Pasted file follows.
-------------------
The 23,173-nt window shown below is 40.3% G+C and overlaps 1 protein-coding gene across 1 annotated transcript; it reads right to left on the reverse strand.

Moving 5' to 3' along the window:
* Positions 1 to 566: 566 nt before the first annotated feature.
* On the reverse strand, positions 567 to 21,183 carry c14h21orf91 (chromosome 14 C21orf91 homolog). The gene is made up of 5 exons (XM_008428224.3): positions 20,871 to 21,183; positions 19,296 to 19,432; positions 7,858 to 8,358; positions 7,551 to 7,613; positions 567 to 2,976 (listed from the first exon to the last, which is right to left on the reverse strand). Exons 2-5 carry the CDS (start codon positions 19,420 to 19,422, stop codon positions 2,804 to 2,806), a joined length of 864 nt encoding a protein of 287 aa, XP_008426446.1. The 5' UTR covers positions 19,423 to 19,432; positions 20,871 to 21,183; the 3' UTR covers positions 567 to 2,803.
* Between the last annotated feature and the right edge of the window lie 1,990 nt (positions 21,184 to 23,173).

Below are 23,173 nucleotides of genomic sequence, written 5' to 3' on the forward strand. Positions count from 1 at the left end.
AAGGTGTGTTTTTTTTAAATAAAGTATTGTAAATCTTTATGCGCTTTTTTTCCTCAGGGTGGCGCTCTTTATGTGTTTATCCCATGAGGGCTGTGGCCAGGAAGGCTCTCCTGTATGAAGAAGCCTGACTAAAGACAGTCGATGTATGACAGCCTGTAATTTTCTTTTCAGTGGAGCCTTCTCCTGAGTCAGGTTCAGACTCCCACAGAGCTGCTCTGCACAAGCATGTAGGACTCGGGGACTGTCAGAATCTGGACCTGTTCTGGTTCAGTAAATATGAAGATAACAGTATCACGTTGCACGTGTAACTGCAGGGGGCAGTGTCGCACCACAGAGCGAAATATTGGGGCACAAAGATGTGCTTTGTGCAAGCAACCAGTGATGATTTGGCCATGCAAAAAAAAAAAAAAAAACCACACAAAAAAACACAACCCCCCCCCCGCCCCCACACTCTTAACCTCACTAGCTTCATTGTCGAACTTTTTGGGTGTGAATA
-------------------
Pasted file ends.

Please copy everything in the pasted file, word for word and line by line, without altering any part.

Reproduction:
The 23,173-nt window shown below is 40.3% G+C and overlaps 1 protein-coding gene across 1 annotated transcript; it reads right to left on the reverse strand.

Moving 5' to 3' along the window:
* Positions 1 to 566: 566 nt before the first annotated feature.
* On the reverse strand, positions 567 to 21,183 carry c14h21orf91 (chromosome 14 C21orf91 homolog). The gene is made up of 5 exons (XM_008428224.3): positions 20,871 to 21,183; positions 19,296 to 19,432; positions 7,858 to 8,358; positions 7,551 to 7,613; positions 567 to 2,976 (listed from the first exon to the last, which is right to left on the reverse strand). Exons 2-5 carry the CDS (start codon positions 19,420 to 19,422, stop codon positions 2,804 to 2,806), a joined length of 864 nt encoding a protein of 287 aa, XP_008426446.1. The 5' UTR covers positions 19,423 to 19,432; positions 20,871 to 21,183; the 3' UTR covers positions 567 to 2,803.
* Between the last annotated feature and the right edge of the window lie 1,990 nt (positions 21,184 to 23,173).

Below are 23,173 nucleotides of genomic sequence, written 5' to 3' on the forward strand. Positions count from 1 at the left end.
AAGGTGTGTTTTTTTTAAATAAAGTATTGTAAATCTTTATGCGCTTTTTTTCCTCAGGGTGGCGCTCTTTATGTGTTTATCCCATGAGGGCTGTGGCCAGGAAGGCTCTCCTGTATGAAGAAGCCTGACTAAAGACAGTCGATGTATGACAGCCTGTAATTTTCTTTTCAGTGGAGCCTTCTCCTGAGTCAGGTTCAGACTCCCACAGAGCTGCTCTGCACAAGCATGTAGGACTCGGGGACTGTCAGAATCTGGACCTGTTCTGGTTCAGTAAATATGAAGATAACAGTATCACGTTGCACGTGTAACTGCAGGGGGCAGTGTCGCACCACAGAGCGAAATATTGGGGCACAAAGATGTGCTTTGTGCAAGCAACCAGTGATGATTTGGCCATGCAAAAAAAAAAAAAAAAACCACACAAAAAAACACAACCCCCCCCCCGCCCCCACACTCTTAACCTCACTAGCTTCATTGTCGAACTTTTTGGGTGTGAATA